Plant growth-promoting rhizobacteria do not pose any deleterious effect on cowpea and detectable amounts of ethylene are produced

  • Olubukola O. BabalolaEmail author
  • Abiodun I. Sanni
  • George D. Odhiambo
  • Baldwyn Torto
Original Paper


The use of trap crops such as cowpea could reduce the effects of the root parasitic weed, Striga hermonthica and its subsequent constraints on the growth of cereals. Certain bacteria could augment the trap crop stimulatory effect. We studied the effect of three bacteria introduced to the rhizosphere of three cowpea varieties at planting. Number of days to cowpea flowering was noted and at harvest, data were collected on pod characteristics and biomass. Means of data subjected to ANOVA were compared using Tukey’s Studentized Range Test. We analysed bacterial headspace volatiles for ethylene by gas chromatography and gas chromatography–mass spectrometry. Bacterial type significantly influenced the cowpea varieties with better performance over the non-inoculated control. Average pod weight (g) with bacterial treatment was 37.97 for Enterobacter sakazakii 8MR5, 34.38 for Pseudomonas 44MS8 and 27.46 for Pseudomonas 10M3. Non-inoculated control had an average weight of 20.98 g. Bacteria promoted a significant increase in pod weight (≥30.89%), fresh biomass (≥24.22%), and improved pod number (≥20.54%) and pod wall thickness (≥7.33%) with no deleterious effect on plant health. Ethylene released by the bacteria ranged from trace concentrations in Pseudomonas sp. to 210 nmoles/108 c. f. u./ml in Ent. sakazakii 8MR5.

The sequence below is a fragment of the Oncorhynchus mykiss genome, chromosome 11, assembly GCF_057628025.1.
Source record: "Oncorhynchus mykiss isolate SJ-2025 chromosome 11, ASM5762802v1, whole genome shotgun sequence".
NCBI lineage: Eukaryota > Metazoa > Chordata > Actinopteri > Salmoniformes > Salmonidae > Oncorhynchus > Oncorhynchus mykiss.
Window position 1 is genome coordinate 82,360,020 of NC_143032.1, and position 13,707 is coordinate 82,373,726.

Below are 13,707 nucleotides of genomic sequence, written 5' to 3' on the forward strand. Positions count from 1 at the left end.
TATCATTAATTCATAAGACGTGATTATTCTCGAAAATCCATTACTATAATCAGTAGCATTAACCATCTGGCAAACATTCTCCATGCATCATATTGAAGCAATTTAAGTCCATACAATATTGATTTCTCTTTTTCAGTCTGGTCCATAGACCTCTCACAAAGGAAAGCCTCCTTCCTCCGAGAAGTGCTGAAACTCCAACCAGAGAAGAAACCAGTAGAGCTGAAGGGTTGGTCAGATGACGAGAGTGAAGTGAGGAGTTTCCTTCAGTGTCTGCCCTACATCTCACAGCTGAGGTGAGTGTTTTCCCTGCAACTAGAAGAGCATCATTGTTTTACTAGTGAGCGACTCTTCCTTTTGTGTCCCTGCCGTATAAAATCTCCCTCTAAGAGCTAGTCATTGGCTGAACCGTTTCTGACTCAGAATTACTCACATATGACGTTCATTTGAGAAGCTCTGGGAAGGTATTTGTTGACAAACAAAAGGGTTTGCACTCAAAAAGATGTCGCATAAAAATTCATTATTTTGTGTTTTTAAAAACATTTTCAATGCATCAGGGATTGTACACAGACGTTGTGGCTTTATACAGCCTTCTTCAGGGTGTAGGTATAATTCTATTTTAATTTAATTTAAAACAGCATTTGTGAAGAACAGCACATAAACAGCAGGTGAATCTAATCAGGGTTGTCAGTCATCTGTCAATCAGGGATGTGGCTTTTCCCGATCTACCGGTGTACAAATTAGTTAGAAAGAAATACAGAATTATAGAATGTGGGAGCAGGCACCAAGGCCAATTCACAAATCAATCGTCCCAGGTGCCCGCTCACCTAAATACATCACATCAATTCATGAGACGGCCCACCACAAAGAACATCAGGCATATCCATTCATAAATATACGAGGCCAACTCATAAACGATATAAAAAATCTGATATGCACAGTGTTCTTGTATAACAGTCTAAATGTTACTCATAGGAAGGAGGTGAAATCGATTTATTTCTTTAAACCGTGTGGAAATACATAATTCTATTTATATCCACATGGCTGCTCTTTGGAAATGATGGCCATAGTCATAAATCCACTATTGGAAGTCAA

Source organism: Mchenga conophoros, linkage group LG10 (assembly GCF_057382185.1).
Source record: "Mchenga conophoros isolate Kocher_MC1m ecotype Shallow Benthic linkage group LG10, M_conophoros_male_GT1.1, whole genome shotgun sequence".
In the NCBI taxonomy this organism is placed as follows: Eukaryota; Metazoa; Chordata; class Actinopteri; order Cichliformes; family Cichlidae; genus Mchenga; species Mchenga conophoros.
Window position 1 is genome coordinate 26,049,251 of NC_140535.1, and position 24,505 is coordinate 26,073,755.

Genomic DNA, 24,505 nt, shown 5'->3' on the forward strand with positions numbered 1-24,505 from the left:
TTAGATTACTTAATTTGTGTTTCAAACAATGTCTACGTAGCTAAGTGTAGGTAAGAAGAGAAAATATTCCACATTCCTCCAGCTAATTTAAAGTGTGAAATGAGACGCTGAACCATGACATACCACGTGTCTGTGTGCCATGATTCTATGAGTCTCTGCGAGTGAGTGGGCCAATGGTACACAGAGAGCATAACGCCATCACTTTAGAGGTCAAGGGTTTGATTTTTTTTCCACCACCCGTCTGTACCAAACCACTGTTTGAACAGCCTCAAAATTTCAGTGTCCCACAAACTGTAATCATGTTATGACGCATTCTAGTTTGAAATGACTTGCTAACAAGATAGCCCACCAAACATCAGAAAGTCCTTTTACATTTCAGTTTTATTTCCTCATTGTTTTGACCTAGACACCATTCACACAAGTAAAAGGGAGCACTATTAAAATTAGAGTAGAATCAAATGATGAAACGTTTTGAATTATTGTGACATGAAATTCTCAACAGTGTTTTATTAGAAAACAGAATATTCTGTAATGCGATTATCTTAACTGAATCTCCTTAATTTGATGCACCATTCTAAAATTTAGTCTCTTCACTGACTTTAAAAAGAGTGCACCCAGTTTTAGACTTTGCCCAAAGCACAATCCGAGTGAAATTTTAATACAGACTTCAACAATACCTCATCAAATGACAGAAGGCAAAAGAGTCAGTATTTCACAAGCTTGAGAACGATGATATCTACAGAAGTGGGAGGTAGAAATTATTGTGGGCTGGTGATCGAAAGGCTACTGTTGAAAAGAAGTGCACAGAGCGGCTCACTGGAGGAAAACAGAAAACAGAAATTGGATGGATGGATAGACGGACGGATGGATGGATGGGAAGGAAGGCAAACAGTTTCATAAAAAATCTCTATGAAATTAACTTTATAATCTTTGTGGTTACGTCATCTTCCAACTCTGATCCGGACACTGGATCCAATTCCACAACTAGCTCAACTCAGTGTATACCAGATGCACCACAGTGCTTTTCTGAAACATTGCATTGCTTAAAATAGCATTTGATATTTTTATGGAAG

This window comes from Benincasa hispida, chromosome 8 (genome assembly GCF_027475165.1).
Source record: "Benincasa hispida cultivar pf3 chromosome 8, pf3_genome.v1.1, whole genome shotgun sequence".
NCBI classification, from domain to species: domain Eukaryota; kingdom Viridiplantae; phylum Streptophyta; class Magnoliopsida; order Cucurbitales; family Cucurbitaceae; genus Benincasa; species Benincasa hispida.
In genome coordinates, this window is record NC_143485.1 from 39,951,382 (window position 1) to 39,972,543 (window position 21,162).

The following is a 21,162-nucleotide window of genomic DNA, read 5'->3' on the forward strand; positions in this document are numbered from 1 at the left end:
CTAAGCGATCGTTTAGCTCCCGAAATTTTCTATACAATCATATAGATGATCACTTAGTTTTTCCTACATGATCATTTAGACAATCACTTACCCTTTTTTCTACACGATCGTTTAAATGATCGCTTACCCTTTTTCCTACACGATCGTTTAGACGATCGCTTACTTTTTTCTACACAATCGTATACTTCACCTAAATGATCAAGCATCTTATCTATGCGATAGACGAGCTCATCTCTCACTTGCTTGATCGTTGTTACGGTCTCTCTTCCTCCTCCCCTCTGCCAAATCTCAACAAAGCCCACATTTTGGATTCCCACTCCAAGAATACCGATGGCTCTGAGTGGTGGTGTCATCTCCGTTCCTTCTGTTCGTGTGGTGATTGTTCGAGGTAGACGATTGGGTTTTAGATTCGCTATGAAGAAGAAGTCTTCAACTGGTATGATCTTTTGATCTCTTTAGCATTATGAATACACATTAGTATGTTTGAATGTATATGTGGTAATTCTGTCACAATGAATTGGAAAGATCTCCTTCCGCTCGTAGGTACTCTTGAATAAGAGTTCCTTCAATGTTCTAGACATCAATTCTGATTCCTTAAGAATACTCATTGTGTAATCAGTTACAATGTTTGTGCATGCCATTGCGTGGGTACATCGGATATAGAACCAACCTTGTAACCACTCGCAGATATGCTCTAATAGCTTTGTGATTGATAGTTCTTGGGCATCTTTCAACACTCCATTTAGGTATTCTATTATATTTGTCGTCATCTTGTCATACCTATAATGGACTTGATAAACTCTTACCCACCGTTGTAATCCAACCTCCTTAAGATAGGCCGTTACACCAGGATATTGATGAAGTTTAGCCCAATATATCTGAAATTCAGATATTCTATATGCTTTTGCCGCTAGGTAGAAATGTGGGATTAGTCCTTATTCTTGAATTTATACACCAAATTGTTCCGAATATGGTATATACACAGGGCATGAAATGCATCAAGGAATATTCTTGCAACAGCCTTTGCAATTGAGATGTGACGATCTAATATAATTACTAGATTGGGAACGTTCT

Bacteria Biological control Cowpea Ethylene Gas chromatography Striga hermonthica 



We are grateful to Dr Peter Njagi, and Mr Manyama Onesmas for active technical help and Dr A. Odulaja for statistical analysis. We also acknowledge the assistance of KARI-CIMMYT Striga project for pure ethylene gas. Third World Organization for Women in Science supported this research.


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Copyright information

© Springer Science+Business Media B.V. 2006

Authors and Affiliations

  • Olubukola O. Babalola
    • 1
    Email author
  • Abiodun I. Sanni
    • 2
  • George D. Odhiambo
    • 3
  • Baldwyn Torto
    • 4
    • 5
  1. 1.Department of MicrobiologyOlabisi Onabanjo UniversityIbadanNigeria
  2. 2.Department of Botany and MicrobiologyUniversity of Ibadan IbadanNigeria
  3. 3.Kenya Sugar Research FoundationKisumuKenya
  4. 4.International Centre of Insect Physiology and EcologyNairobiKenya
  5. 5.USDA/ARS-CMAVEGainesvilleUSA

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